“A universal definition of space sustainability is hard to find”
Have mission planners done enough to avoid creating new orbital debris? Are the components and structures reusable? What materials has the team used? Questions like these reflect growing concerns over the sustainability of space missions. A new rating system, which scores missions based on a range of markers and compliance with international guidelines, is set to provide the answers. EPFL’s Space Center (eSpace) has been given the task of finalizing and implementing it.
The system, dubbed Space Sustainability Rating (SSR), is being developed by a consortium that includes the World Economic Forum (WEF), the European Space Agency (ESA) and the Massachusetts Institute of Technology (MIT), in cooperation with BryceTech and the University of Texas. The partners spent two years working on a draft assessment framework before passing the baton to EPFL. The first sustainability certifications will be issued to mission operators in early 2022. Emmanuelle David, executive manager of eSpace, tells us more.
Emmanuelle David. ©EPF
Why is eSpace a good fit for this project?
The project has to do with sustainable space logistics, which is an area we’ve been researching actively at eSpace for the past three years. It’s hard to overstate the importance of sustainable thinking at a time when we’re seeing ever more traffic in orbit, a growing number of operators, the advent of satellite constellations, and private companies developing launch vehicles and other new services. So as the space industry undergoes this massive transformation, it’s our job to think critically about these changes and the technologies we need to make space missions more sustainable. As a research center with deep expertise in this field, we’re ideally placed to handle the technical aspects of the project and to liaise with industry and government. It also helps that we’re located in Switzerland, which is known for its ability to bring divergent interests together and for its tradition of neutrality.
We’ve heard a lot about space debris in recent times. Does the rating system address this issue?
Yes, it’s central to the system. The rating covers every part of a space mission, from design to operation. And debris mitigation measures are taken into account at each step. The overall score is based on a mission’s performance across seven factors: how well the object can be identified and tracked from Earth, what measures are taken to avoid collisions, whether and how data can be shared, how well the mission adheres to international guidelines, whether information provided by the operator can be verified, and whether the object can be repaired in orbit.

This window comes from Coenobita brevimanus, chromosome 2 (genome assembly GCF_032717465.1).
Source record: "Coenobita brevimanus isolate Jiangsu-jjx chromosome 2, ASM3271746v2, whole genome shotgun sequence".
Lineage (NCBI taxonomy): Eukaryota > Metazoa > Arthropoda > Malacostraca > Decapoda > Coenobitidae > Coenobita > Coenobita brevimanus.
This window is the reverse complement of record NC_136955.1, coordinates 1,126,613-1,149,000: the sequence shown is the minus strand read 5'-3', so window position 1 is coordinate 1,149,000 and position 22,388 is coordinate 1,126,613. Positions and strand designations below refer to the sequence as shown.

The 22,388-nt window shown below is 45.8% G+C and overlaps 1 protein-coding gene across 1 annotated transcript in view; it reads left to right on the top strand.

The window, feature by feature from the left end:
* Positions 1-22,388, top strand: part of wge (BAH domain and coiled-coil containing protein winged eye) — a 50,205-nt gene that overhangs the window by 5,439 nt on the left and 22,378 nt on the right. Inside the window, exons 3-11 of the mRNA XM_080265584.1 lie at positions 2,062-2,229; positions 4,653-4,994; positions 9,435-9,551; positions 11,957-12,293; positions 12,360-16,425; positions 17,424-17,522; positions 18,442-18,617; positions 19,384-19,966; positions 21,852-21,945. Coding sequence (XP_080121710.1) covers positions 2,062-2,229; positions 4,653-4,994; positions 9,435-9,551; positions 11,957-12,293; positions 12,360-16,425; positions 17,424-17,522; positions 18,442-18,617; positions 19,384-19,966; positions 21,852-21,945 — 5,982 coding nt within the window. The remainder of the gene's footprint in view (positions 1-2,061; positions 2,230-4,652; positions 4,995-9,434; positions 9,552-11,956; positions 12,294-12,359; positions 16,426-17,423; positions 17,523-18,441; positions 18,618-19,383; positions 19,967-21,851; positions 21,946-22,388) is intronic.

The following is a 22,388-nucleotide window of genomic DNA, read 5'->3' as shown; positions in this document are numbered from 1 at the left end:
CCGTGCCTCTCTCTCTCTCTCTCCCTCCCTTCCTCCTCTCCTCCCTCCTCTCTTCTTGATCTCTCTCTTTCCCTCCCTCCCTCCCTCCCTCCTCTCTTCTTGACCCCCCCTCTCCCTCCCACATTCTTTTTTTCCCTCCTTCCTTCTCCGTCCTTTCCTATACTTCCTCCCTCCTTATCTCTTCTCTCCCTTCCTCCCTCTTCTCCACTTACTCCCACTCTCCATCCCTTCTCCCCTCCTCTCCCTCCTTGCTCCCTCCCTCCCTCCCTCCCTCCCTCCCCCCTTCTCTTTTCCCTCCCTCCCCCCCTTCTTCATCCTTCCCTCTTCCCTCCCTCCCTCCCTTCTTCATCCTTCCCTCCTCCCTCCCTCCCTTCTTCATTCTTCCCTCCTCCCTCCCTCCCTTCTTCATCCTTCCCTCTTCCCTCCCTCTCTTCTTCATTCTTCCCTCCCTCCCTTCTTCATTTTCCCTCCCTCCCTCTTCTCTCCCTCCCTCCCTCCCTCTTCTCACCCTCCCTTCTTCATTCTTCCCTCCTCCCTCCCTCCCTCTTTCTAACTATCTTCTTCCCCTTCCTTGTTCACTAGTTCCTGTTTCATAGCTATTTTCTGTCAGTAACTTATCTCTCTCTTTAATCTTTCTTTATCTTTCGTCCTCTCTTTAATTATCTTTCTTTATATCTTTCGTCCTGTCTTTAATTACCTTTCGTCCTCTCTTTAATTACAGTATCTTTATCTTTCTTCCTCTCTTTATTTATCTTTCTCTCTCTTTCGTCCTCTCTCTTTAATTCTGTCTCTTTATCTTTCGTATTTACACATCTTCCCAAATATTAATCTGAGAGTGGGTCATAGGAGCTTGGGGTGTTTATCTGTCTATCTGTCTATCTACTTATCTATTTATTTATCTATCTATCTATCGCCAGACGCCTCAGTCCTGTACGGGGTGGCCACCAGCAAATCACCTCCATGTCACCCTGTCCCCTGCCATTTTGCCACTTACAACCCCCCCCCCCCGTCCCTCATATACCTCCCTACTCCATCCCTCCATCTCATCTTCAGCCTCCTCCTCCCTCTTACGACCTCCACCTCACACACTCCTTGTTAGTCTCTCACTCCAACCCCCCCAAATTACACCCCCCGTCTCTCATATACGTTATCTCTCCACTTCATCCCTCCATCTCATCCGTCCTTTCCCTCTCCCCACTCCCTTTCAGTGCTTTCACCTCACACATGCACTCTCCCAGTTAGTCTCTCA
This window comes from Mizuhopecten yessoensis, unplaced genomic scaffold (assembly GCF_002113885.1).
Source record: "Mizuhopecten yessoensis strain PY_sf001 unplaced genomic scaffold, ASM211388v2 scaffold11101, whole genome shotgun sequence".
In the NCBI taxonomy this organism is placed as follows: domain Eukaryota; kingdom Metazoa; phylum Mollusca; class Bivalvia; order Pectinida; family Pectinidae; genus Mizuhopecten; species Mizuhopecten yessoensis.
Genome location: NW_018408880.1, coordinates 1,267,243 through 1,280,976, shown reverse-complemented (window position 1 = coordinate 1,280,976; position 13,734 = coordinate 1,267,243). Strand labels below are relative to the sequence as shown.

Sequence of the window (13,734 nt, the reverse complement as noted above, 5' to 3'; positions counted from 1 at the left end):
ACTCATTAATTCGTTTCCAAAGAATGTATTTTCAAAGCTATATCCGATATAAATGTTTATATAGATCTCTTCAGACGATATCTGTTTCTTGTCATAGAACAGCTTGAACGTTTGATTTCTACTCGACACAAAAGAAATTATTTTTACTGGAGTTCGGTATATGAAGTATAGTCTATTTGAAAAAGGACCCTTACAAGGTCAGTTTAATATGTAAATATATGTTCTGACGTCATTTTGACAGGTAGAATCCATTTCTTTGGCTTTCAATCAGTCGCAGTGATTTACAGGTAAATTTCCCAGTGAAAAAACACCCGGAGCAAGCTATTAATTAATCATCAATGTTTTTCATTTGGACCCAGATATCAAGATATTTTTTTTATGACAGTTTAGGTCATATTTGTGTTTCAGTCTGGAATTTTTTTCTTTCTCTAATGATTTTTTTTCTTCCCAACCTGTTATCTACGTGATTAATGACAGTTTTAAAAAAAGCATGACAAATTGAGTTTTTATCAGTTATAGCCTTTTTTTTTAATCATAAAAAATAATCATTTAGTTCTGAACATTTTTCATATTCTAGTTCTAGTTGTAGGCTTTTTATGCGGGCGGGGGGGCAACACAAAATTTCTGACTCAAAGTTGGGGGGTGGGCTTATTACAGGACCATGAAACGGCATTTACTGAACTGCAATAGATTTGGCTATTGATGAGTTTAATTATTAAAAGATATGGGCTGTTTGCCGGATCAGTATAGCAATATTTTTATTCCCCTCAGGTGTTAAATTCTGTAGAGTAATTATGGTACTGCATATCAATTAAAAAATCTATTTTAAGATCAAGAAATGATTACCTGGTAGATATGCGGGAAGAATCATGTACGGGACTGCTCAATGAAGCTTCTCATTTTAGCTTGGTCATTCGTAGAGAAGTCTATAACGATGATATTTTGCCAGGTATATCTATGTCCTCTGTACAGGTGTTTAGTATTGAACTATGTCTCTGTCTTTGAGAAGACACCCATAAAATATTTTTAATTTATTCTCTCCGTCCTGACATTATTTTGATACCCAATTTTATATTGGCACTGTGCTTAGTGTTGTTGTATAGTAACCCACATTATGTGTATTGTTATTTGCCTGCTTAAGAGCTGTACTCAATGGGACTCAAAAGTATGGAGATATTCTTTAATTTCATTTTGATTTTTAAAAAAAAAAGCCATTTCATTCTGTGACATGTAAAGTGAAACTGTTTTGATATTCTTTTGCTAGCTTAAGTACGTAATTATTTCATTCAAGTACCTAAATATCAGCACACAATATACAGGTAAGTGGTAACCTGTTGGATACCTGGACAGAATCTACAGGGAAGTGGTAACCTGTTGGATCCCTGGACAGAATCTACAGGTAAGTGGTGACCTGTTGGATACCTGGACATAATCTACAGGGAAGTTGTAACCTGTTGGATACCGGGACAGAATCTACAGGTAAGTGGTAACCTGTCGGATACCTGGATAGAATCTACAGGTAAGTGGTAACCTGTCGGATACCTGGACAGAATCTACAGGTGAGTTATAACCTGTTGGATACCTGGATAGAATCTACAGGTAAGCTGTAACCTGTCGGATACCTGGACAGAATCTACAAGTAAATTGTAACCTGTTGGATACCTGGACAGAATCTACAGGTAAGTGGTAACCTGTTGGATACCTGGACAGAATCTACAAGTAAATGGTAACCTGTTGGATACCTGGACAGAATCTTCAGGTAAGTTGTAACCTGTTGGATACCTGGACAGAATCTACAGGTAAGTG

Is the idea to build a broad consensus as to what makes a space mission “sustainable”?
This is the first time we’ve tried to develop a universal definition of space sustainability. It’s really hard to find one. It isn’t easy to achieve a global consensus as to what, objectively speaking, makes a space mission sustainable or otherwise – especially when you’re dealing with both traditional space powers like Russia, the US, Europe and Asian nations, and new entrants from the private sector and elsewhere.
The rating will take no account of the mission’s objective. How do you explain this, given how important the objective is to a mission’s environmental performance?
It’s true that, initially, the rating won’t consider the mission’s objective. This proved to be a thorny issue during early discussions among the consortium partners. More work is needed on this front. So for now, under this first version of the rating system, every mission will be treated equally – whether it’s launching a climate monitoring satellite or setting up a new satellite TV network. These aspects will almost certainly need to be built into the model in the longer term. But for the time being, the idea is to test the proposal and see how it’s received. This is just a first step.
What practical solutions are available to space engineers to make missions more sustainable?
There are plenty of solutions out there, from debris mitigation measures to junk de-orbiting services of the kind offered by EPFL startup ClearSpace. There’s also a lot of research going on into reusing components, structures and materials. For instance, a team at EPFL’s Laboratory for Processing of Advanced Composites (LPAC) is working on a project called “Design for Demise,” developing materials that break up upon re-entry into the atmosphere. Researchers at the Laboratory of Thermomechanical Metallurgy (LMTM), meanwhile, are exploring how a future lunar base could recycle locally available rocks and minerals, for example, as part of the Additive Manufacturing In-Situ Resources Utilization (AMISRU) project; a related initiative aims to harness 3D printing techniques to use or reuse available resources. Miniaturization is another potential avenue for saving energy and resources.
What about rocket launches? It’s easy to imagine how much fuel they need to burn to escape Earth’s gravity. How can we make that more sustainable?
There’s a lot of work happening to try to mitigate the impact of rocket launches, from designing reusable launchers that return to the ground intact to developing cleaner rocket fuels and using more sustainable materials. It’s also important to consider the overall picture – to weigh up a mission’s impact against what it brings in terms of scientific progress, how it furthers our understanding of the climate, or how it benefits society as a whole.
By requiring organizations to disclose more information about their plans and activities, this new rating system will help bring issues like these out into the open. Greater transparency is exactly what citizens want. There’s a reason why people call something they find hard to understand “rocket science.” It’s our duty to consider the social and economic impact of space missions – and to share our insights with the public.